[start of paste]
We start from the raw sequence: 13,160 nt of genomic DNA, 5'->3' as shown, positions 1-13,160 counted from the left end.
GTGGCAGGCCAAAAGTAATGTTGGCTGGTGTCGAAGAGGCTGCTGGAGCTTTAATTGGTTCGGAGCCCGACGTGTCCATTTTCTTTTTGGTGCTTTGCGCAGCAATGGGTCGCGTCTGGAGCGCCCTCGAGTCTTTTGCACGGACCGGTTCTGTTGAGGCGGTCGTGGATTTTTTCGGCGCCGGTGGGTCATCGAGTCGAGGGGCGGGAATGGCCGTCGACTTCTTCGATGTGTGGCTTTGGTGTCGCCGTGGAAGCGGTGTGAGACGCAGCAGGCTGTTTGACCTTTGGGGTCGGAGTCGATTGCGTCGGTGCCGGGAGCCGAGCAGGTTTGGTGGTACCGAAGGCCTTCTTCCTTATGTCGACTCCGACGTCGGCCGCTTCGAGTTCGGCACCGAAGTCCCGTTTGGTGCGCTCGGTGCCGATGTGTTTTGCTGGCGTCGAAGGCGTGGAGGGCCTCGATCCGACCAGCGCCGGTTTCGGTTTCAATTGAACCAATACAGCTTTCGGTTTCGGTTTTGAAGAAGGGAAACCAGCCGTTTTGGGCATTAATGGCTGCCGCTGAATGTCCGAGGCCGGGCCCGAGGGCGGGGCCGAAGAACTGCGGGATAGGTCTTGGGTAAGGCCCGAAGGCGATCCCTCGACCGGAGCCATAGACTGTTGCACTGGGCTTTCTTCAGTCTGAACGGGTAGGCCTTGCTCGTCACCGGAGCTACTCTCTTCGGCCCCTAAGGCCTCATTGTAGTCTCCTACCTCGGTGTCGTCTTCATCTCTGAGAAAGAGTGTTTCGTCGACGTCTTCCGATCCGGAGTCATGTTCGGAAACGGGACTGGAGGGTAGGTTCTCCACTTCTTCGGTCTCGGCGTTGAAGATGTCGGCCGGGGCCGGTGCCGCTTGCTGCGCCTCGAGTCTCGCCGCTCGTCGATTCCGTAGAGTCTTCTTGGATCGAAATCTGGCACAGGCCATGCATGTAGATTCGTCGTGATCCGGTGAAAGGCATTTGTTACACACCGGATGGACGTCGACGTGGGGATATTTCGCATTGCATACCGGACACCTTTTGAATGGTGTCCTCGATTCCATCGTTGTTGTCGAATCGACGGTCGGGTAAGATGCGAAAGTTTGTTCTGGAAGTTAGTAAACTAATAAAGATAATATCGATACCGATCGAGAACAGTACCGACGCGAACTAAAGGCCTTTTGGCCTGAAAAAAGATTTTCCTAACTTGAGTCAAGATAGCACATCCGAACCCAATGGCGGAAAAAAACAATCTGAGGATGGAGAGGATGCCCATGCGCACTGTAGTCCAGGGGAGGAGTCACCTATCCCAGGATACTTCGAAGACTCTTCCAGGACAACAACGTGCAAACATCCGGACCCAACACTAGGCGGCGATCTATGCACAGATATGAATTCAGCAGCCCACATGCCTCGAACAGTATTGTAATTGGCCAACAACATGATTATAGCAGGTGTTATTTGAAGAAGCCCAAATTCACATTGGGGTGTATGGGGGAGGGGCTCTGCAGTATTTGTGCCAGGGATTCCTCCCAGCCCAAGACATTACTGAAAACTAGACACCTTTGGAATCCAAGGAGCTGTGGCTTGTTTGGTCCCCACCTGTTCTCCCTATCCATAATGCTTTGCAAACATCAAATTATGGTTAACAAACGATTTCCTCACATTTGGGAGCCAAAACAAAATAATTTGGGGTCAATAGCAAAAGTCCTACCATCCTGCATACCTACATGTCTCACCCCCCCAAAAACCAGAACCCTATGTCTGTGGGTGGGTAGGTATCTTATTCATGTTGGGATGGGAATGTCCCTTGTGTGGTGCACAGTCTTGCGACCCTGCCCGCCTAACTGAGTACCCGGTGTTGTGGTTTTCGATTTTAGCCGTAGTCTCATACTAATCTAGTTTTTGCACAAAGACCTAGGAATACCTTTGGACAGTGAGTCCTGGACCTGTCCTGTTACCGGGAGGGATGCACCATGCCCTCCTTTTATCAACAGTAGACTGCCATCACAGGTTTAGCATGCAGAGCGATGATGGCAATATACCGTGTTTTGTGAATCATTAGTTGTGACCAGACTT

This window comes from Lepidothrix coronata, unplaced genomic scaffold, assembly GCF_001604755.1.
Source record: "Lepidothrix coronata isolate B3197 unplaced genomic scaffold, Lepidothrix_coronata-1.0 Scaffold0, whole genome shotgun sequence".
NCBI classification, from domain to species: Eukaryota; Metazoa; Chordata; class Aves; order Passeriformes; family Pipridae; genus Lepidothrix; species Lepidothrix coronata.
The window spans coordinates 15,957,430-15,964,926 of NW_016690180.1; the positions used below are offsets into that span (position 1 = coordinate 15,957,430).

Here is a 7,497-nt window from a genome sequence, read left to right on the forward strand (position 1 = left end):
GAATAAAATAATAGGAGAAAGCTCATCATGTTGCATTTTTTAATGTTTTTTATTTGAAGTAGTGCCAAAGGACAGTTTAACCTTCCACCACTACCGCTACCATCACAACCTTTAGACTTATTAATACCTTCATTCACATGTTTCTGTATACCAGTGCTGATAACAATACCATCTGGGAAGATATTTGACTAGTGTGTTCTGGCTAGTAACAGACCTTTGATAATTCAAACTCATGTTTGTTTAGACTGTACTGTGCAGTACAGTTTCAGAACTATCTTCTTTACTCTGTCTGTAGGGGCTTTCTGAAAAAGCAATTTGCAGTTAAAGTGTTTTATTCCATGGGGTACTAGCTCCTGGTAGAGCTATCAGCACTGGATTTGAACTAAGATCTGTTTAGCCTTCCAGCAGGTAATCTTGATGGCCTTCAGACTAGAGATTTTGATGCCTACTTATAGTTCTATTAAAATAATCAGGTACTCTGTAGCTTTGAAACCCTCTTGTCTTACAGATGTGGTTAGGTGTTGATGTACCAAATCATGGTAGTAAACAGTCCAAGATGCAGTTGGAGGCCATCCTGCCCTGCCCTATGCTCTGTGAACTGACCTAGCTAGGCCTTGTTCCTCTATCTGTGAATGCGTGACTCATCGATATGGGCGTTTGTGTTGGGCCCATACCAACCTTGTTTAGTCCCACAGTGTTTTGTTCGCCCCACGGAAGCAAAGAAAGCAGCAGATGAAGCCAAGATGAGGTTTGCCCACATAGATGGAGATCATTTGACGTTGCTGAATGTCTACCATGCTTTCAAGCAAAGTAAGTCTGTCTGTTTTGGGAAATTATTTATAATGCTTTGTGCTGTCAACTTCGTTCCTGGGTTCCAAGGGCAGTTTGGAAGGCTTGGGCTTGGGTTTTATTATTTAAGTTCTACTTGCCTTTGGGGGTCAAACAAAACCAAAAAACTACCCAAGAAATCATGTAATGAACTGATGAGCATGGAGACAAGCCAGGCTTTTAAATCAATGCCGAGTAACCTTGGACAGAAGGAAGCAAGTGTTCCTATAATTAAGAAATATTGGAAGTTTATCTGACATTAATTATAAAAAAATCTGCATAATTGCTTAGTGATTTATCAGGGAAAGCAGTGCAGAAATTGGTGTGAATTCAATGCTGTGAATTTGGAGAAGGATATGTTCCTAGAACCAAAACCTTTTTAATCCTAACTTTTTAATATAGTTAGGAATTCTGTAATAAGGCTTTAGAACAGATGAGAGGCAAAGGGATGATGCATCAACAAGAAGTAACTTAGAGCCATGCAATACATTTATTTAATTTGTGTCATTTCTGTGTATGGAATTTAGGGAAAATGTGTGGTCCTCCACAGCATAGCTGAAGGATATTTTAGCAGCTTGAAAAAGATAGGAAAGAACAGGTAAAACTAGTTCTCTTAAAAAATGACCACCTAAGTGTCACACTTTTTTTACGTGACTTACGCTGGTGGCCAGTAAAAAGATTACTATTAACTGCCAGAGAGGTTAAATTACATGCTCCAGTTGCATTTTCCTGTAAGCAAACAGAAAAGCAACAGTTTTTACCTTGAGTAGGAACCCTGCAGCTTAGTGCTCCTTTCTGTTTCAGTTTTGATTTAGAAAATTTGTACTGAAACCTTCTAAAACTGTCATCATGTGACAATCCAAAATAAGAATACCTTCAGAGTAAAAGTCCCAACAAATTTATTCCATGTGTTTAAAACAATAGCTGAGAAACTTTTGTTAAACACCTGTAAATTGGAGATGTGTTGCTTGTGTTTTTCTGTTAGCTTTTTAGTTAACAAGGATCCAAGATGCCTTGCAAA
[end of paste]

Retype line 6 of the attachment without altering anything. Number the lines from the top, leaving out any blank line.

The window spans coordinates 15,957,430-15,964,926 of NW_016690180.1; the positions used below are offsets into that span (position 1 = coordinate 15,957,430).